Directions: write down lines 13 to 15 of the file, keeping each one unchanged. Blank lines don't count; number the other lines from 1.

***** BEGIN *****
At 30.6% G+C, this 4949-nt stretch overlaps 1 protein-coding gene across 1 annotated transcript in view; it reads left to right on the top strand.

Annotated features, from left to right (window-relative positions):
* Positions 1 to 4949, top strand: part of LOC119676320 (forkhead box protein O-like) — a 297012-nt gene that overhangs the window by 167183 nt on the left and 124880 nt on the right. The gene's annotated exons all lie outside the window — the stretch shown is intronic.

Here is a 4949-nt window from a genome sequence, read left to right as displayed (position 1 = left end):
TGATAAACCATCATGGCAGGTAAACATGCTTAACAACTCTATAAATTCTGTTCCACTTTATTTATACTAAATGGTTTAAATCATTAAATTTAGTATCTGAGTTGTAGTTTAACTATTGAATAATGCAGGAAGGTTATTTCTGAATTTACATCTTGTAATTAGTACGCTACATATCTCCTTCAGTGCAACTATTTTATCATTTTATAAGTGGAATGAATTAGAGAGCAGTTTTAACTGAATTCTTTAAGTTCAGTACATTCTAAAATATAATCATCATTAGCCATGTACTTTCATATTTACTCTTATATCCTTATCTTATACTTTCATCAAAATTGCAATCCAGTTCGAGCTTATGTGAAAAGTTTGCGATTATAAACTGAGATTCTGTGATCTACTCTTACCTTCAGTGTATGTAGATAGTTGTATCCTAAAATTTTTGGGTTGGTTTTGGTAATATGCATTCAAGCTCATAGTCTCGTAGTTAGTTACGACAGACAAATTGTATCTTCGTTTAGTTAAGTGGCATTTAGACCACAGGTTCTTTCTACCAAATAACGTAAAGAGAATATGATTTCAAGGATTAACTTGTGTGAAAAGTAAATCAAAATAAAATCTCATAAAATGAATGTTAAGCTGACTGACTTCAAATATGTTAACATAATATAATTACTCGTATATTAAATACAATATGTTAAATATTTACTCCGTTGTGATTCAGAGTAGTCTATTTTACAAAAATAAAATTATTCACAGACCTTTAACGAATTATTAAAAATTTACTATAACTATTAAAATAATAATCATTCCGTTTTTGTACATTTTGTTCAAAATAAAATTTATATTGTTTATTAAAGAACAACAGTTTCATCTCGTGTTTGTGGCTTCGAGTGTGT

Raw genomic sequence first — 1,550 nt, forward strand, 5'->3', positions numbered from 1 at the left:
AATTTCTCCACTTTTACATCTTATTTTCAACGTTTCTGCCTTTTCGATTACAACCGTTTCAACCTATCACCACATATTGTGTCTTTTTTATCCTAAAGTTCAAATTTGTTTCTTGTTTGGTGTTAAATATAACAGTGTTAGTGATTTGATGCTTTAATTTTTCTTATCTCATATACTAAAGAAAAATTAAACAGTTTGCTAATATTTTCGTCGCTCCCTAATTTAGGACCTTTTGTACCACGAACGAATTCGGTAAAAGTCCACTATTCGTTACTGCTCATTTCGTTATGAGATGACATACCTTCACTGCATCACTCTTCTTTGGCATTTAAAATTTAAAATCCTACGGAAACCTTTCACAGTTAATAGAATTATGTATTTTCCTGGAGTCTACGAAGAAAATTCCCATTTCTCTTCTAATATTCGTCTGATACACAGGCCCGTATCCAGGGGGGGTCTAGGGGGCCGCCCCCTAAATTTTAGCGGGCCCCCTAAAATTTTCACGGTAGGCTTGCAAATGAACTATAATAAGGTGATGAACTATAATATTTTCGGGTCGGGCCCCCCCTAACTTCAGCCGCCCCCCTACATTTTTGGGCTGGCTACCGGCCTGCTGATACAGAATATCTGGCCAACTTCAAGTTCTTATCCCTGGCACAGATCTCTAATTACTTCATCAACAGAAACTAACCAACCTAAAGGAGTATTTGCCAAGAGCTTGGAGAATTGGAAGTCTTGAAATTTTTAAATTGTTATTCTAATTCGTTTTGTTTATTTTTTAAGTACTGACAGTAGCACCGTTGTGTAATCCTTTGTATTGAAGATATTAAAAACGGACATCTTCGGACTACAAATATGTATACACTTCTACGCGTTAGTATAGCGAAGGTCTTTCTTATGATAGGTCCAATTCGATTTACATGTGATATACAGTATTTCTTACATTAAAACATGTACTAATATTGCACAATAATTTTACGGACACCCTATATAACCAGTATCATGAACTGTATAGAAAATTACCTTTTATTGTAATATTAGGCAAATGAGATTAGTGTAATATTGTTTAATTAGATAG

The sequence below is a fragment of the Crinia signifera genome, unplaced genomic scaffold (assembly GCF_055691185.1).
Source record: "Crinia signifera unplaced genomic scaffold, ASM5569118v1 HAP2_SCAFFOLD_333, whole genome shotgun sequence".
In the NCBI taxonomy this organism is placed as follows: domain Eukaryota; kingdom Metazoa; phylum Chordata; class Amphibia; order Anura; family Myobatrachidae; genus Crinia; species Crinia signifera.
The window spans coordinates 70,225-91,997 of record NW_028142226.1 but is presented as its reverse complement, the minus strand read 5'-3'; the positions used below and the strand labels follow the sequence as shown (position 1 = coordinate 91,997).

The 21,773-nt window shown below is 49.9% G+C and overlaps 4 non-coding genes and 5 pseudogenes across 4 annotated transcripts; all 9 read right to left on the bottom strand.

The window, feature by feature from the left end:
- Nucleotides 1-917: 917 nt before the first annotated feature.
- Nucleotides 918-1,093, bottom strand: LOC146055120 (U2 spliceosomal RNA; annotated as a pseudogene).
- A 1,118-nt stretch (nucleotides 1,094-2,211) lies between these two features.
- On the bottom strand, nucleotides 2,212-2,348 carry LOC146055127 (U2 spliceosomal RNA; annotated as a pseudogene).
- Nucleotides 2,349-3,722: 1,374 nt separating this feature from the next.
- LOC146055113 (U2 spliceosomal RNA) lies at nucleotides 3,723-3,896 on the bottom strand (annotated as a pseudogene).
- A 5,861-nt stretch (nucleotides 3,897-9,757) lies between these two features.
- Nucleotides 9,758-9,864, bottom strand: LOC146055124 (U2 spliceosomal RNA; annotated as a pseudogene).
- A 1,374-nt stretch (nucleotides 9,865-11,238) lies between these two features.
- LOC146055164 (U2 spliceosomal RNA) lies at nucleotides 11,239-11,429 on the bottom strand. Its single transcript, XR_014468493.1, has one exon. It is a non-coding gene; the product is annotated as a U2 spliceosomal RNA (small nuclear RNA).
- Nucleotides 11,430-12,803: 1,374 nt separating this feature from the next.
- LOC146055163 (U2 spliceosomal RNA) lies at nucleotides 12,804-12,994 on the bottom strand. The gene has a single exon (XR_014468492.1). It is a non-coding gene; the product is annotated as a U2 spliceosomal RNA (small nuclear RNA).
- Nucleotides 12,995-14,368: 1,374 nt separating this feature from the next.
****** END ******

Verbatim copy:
The window, feature by feature from the left end:
- Nucleotides 1-917: 917 nt before the first annotated feature.
- Nucleotides 918-1,093, bottom strand: LOC146055120 (U2 spliceosomal RNA; annotated as a pseudogene).